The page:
IMG_0496.jpeg
 
Very cool. What are the overall dimensions of the cabinets?
Top box 285x405x450 (WxDxH), lower box 285x405x720.
The dimensions were finalised to allow the tweeter height at 1m. The sub-woofer enclosure internal volume is ~75 L.
If you had your time again, knowing what you know now, what would you do differently? ;)
Not much differently.
I have had great consistent results with the fabric dome tweeter. I am quite picky about tweeters and I can't say the ScanSpeak Revelator tweeters I have used previously, sound better.
I do have a curiosity around the Satori 2.5" dome midrange
https://sbacoustics.com/wp-content/uploads/2022/03/2.5in-SATORI-MD60N-6.pdf
used in place of the 4" midrange.
https://sbacoustics.com/wp-content/uploads/2021/03/4in-SB12MNRX2-25-4.pdf

Also, would the 6" mid-bass
https://sbacoustics.com/wp-content/uploads/2020/02/6in-SB17CRC35-8.pdf
improve on the 5"? The original selection was driven by the intention to keep everything as compact as I could manage. As I get more feeble, the big monkey coffins lose much of their appeal, regardless of how good they sound. My experience is that the larger cone drivers have a bit more dynamic presentation. I don't think this is always due to resonance or cone break-up as I hear it even at low spl. I would like to give it an audition because the Rohacell/carbon cone drivers have a smooth sound to my ears. Reminiscent of those Vifa/Peerless polycone midrange drivers from last century.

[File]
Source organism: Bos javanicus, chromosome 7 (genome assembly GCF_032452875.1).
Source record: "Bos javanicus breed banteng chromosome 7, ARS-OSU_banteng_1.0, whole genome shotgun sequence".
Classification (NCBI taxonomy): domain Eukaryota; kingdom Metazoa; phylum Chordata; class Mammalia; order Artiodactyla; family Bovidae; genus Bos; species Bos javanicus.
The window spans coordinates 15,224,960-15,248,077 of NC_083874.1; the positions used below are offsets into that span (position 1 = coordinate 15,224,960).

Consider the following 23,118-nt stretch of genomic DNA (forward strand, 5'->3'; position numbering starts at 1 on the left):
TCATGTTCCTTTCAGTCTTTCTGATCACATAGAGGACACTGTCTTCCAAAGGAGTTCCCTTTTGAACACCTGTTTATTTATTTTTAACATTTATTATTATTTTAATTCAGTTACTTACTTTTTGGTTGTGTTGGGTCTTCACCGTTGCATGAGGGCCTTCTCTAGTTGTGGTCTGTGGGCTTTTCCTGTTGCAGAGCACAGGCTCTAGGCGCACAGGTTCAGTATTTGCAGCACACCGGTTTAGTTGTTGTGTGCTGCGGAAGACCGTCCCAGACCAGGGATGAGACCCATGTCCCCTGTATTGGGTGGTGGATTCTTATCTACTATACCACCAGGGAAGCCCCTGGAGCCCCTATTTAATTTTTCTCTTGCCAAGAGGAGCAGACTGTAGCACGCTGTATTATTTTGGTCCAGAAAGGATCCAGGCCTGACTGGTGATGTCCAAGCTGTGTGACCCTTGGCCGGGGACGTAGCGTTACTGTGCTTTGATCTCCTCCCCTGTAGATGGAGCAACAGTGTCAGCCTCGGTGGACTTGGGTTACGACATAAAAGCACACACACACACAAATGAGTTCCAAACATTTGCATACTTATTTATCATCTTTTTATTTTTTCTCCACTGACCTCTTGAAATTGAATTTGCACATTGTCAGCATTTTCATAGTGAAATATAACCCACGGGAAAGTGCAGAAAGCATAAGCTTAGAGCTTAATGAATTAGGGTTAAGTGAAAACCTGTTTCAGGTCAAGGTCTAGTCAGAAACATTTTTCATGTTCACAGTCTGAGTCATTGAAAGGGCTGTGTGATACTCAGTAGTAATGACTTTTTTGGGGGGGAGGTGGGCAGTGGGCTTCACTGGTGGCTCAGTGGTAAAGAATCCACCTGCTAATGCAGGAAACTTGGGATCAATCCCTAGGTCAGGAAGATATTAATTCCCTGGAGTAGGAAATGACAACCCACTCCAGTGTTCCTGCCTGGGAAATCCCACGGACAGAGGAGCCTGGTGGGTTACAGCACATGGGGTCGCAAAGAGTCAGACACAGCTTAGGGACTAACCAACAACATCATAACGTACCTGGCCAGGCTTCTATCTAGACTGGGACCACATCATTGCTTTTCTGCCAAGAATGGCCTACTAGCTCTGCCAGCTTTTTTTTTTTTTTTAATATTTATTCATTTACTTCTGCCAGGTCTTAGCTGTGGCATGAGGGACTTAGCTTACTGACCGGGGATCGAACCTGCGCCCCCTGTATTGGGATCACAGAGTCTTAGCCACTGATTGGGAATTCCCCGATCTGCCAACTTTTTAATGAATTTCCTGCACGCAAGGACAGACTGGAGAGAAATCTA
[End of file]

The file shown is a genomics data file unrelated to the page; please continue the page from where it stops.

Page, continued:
I paid the usual attention to internal bracing, interior panel damping, fibreglass enclosure stuffing, driver flush rebates. The overall wall tri-laminate thickness is 1.25”. In the past I have used constrained layer panels, but I have found that stiff, braced panels together with reaction-cancelling, reduces the woofer enclosure excitation to a greater degree, without the significant weight penalty and complex panel jointing.
I found that two 1/2” mdf panels glued together with PVA glue, results in a stiffer panel than a single sheet of 1” mdf. Adding 1/4” hardwood stiffenss the panel further. I tested this empirically with tap tests on identical size test panels. The resulting test impacts audibly went from “bonk” (mdf) to “pock” (mdf/mdf/hardwood tri-laminate). There was an audible difference in the decay. I did no measurements, just used my ears.
All panels and interior braces are connected by 6mm rebated glue joints. The images show the partial dry assembly fitting of panels and braces.

My driver choices were guided by extensive listening comparisons with different versions of each driver from the SB range. There was not a lot of measured differences but certain preferences arose after installing and listening to the drivers. In some cases, up to 3 sets of drivers were compared before finalising.